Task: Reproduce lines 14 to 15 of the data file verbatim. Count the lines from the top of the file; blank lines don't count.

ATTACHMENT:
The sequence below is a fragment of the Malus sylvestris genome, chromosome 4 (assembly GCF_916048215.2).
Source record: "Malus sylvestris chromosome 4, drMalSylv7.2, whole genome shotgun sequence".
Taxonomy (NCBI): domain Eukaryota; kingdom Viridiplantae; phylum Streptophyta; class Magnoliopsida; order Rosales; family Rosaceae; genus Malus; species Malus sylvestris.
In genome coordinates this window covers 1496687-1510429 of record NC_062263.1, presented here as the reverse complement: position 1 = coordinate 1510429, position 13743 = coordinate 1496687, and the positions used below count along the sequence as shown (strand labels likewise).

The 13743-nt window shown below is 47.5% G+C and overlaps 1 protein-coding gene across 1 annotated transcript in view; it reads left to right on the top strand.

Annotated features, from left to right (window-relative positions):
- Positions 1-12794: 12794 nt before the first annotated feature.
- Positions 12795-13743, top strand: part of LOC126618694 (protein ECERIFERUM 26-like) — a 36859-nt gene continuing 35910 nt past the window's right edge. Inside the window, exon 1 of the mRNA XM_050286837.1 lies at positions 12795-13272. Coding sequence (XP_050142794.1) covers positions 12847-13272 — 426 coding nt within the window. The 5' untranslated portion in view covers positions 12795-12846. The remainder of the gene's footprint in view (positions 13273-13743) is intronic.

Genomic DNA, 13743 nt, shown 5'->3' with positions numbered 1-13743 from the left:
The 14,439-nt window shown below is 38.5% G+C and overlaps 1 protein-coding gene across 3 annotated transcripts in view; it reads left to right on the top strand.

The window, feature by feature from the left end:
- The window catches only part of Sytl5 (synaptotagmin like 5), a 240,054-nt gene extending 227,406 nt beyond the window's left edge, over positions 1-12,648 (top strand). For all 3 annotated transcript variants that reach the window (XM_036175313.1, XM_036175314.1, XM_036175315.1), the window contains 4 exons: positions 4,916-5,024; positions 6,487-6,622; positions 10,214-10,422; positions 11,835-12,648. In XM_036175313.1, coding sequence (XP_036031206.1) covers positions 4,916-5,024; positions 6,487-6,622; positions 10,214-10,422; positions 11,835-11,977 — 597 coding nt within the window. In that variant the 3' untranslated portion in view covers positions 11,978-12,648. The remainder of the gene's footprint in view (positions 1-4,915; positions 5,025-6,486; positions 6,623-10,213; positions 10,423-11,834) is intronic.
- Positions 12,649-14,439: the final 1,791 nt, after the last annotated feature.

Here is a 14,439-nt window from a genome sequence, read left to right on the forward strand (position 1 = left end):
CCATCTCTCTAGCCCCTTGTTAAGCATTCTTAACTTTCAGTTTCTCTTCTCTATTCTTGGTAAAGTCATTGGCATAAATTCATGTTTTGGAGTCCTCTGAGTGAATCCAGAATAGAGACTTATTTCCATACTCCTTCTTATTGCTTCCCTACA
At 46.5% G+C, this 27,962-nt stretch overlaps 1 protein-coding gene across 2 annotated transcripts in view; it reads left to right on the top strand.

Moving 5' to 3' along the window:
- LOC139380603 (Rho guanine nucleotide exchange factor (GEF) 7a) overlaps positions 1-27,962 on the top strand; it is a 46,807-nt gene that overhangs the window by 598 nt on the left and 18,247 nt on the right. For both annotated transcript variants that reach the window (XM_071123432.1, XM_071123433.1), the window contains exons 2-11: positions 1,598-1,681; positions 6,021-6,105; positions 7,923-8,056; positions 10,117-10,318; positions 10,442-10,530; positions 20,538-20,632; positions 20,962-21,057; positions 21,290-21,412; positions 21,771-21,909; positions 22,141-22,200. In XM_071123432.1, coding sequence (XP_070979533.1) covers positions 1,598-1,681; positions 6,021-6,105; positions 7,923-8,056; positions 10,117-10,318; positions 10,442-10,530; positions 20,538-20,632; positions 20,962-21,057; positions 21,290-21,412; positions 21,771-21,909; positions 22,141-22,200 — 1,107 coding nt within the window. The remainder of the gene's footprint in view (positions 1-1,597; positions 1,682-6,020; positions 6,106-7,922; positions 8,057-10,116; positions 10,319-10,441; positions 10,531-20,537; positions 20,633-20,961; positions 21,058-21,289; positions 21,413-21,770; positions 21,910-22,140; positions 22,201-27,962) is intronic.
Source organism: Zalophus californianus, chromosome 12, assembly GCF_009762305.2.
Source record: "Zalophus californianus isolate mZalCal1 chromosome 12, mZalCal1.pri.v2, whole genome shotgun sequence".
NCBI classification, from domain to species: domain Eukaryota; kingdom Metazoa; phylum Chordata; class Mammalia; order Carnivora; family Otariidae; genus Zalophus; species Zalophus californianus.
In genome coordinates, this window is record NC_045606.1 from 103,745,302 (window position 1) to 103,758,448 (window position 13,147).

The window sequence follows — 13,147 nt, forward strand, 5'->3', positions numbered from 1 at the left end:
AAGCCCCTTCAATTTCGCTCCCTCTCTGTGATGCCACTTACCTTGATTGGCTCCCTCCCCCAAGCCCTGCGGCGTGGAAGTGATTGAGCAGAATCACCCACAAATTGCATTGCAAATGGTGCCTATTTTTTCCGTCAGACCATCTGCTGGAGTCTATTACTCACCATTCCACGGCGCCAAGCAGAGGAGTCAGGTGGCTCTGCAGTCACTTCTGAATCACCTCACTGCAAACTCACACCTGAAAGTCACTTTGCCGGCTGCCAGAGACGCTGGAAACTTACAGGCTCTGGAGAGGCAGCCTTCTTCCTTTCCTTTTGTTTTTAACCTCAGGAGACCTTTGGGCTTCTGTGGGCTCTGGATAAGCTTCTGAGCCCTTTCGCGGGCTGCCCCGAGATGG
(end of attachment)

Here is a 14,439-nt window from a genome sequence, read left to right on the forward strand (position 1 = left end):
CCATCTCTCTAGCCCCTTGTTAAGCATTCTTAACTTTCAGTTTCTCTTCTCTATTCTTGGTAAAGTCATTGGCATAAATTCATGTTTTGGAGTCCTCTGAGTGAATCCAGAATAGAGACTTATTTCCATACTCCTTCTTATTGCTTCCCTACA